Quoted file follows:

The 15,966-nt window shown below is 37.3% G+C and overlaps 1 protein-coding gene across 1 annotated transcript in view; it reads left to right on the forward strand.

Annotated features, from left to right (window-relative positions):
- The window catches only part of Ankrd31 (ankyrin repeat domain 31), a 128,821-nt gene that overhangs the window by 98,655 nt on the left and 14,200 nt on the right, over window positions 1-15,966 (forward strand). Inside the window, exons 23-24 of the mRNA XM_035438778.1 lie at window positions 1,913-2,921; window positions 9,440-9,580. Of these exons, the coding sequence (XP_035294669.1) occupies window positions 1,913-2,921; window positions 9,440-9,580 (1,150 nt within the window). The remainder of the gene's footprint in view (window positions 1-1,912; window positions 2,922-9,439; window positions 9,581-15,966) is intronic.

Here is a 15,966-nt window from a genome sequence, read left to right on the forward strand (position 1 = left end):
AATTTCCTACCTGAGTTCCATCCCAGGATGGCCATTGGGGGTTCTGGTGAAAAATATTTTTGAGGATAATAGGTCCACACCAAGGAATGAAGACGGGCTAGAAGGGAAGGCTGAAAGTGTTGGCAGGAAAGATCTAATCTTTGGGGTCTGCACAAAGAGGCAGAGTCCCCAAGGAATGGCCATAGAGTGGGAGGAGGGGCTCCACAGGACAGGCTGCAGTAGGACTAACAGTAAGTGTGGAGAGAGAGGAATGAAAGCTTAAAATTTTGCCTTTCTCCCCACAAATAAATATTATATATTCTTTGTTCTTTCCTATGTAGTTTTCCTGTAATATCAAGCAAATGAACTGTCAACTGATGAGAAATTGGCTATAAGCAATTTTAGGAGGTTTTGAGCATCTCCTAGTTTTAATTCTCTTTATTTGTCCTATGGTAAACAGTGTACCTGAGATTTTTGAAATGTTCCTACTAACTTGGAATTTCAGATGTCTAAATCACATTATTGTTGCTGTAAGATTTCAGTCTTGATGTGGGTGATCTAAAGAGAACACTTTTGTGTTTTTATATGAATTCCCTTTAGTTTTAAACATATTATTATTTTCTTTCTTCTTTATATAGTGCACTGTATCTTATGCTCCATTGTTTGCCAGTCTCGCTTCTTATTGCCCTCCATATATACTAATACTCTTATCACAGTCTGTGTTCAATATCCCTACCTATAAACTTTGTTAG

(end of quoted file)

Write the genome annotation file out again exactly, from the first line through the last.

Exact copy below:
The 15,966-nt window shown below is 37.3% G+C and overlaps 1 protein-coding gene across 1 annotated transcript in view; it reads left to right on the forward strand.

Annotated features, from left to right (window-relative positions):
- The window catches only part of Ankrd31 (ankyrin repeat domain 31), a 128,821-nt gene that overhangs the window by 98,655 nt on the left and 14,200 nt on the right, over window positions 1-15,966 (forward strand). Inside the window, exons 23-24 of the mRNA XM_035438778.1 lie at window positions 1,913-2,921; window positions 9,440-9,580. Of these exons, the coding sequence (XP_035294669.1) occupies window positions 1,913-2,921; window positions 9,440-9,580 (1,150 nt within the window). The remainder of the gene's footprint in view (window positions 1-1,912; window positions 2,922-9,439; window positions 9,581-15,966) is intronic.

Here is a 15,966-nt window from a genome sequence, read left to right on the forward strand (position 1 = left end):
AATTTCCTACCTGAGTTCCATCCCAGGATGGCCATTGGGGGTTCTGGTGAAAAATATTTTTGAGGATAATAGGTCCACACCAAGGAATGAAGACGGGCTAGAAGGGAAGGCTGAAAGTGTTGGCAGGAAAGATCTAATCTTTGGGGTCTGCACAAAGAGGCAGAGTCCCCAAGGAATGGCCATAGAGTGGGAGGAGGGGCTCCACAGGACAGGCTGCAGTAGGACTAACAGTAAGTGTGGAGAGAGAGGAATGAAAGCTTAAAATTTTGCCTTTCTCCCCACAAATAAATATTATATATTCTTTGTTCTTTCCTATGTAGTTTTCCTGTAATATCAAGCAAATGAACTGTCAACTGATGAGAAATTGGCTATAAGCAATTTTAGGAGGTTTTGAGCATCTCCTAGTTTTAATTCTCTTTATTTGTCCTATGGTAAACAGTGTACCTGAGATTTTTGAAATGTTCCTACTAACTTGGAATTTCAGATGTCTAAATCACATTATTGTTGCTGTAAGATTTCAGTCTTGATGTGGGTGATCTAAAGAGAACACTTTTGTGTTTTTATATGAATTCCCTTTAGTTTTAAACATATTATTATTTTCTTTCTTCTTTATATAGTGCACTGTATCTTATGCTCCATTGTTTGCCAGTCTCGCTTCTTATTGCCCTCCATATATACTAATACTCTTATCACAGTCTGTGTTCAATATCCCTACCTATAAACTTTGTTAG